Back in June, Google announced that Android 3.2 would be arriving beginning this summer for Honeycomb tablets. Motorola, being Google's launch partner for Honeycomb, was first to get the update. Next on the list was ASUS and as of late last week, Eee Pad owners in the US started getting their version of Android 3.2. I updated my Eee Pad over the weekend and the process went seamlessly. As long as you've got more than 25% left on your battery you're good to go. If you haven't updated your Eee Pad since the launch you'll need two updates to get to 3.2.

The 3.2 update on the Eee Pad brings about a new splashscreen as well as a TegraZone app. TegraZone is NVIDIA's custom marketplace that leverages the Android Market. TegraZone is used exclusively for games that are optimized for NVIDIA's Tegra 2 SoC.

The update itself is relatively minor from a feature standpoint. The version notes help explain the changes:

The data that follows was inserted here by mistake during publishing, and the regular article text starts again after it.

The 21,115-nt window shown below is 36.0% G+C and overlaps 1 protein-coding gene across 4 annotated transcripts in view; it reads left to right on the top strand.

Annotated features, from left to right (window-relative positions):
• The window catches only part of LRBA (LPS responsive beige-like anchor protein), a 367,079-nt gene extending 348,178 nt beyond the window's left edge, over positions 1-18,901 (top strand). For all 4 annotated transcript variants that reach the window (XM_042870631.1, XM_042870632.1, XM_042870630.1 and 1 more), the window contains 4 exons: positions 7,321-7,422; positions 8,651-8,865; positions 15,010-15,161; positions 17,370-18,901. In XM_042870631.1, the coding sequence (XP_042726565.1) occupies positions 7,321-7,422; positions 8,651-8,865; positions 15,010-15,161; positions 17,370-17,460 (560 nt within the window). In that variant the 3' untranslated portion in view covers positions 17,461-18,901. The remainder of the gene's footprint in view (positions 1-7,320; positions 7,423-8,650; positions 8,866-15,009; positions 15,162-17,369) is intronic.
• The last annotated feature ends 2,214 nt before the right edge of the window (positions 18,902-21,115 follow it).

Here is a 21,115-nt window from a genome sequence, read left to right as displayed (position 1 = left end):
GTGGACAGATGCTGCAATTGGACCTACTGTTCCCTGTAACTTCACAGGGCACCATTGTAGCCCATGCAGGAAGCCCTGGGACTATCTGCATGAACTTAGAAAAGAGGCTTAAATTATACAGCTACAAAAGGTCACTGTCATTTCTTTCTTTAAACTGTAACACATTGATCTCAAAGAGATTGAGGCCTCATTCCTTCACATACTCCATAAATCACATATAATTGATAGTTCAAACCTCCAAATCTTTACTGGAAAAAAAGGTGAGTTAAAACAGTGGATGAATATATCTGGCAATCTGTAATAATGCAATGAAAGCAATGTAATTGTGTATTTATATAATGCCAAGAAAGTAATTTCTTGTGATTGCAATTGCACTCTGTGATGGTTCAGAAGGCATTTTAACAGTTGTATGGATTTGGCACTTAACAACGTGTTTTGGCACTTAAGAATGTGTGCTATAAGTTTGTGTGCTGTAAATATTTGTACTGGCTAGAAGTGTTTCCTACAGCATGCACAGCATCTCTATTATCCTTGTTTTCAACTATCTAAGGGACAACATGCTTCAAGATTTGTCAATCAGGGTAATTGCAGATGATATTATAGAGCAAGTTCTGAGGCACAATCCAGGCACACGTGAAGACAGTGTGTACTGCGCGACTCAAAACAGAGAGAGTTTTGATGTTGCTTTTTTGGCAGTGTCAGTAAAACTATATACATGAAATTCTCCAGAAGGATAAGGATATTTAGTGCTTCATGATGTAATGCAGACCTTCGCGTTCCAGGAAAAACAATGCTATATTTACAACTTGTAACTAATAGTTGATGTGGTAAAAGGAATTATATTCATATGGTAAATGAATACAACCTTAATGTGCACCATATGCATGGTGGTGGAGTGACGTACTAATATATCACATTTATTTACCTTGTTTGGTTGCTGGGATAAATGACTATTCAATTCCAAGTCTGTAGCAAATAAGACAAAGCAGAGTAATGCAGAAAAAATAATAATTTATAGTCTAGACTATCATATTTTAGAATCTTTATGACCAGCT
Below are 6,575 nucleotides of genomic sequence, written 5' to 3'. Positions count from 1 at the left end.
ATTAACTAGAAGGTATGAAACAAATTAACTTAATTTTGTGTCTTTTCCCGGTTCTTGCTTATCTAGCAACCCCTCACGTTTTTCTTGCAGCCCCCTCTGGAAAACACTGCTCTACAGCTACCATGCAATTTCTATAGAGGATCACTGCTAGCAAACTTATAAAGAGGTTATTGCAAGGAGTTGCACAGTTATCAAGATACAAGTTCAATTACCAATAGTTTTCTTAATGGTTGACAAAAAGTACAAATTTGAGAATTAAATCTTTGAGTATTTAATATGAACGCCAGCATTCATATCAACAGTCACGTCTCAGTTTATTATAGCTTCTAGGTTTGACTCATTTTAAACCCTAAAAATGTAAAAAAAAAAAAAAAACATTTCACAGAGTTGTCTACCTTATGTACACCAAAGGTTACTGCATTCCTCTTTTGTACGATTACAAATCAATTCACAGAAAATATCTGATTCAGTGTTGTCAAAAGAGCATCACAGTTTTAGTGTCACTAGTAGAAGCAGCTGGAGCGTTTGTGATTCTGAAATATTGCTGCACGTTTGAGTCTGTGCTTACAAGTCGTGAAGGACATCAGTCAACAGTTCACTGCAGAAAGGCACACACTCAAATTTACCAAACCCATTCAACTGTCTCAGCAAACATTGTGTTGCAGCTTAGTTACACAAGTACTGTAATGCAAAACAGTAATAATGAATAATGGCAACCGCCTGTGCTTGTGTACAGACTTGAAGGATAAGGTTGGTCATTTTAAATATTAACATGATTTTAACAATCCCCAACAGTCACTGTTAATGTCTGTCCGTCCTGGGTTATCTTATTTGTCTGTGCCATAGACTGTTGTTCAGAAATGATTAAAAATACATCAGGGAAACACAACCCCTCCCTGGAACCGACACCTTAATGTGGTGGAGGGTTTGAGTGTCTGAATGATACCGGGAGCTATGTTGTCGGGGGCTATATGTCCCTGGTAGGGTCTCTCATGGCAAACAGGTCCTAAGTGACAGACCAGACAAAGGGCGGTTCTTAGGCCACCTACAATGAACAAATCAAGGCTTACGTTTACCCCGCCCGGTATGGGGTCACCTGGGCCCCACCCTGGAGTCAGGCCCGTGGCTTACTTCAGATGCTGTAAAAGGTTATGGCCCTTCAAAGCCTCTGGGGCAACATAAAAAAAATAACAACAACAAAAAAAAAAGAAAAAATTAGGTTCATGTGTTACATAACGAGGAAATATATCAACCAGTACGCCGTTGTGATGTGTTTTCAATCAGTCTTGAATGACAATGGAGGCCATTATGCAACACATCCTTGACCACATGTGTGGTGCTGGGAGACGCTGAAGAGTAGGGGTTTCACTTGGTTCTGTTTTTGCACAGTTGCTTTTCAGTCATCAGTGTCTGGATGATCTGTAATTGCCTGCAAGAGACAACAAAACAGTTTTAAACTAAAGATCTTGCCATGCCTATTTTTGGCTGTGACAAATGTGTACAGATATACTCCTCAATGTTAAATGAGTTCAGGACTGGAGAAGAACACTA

• Optimizations for a wider range of tablets

    Android 3.2 includes a variety of optimizations across the system to ensure a great user experience on a wider range of tablet devices.

  • Compatibility zoom for fixed-sized apps

    Android 3.2 introduces a new compatibility zoom mode that gives users a new way to view fixed-sized apps on larger devices. The new mode provides a pixel-scaled alternative to the standard UI stretching for apps that are not designed to run on larger screen sizes, such as on tablets. The new mode is accessible to users from a menu icon in the system bar, for apps that need compatibility support.

  • Media sync from SD card

    On devices that support an SD card, users can now load media files directly from the SD card to apps that use them. A system facility makes the files accessible to apps from the system media store.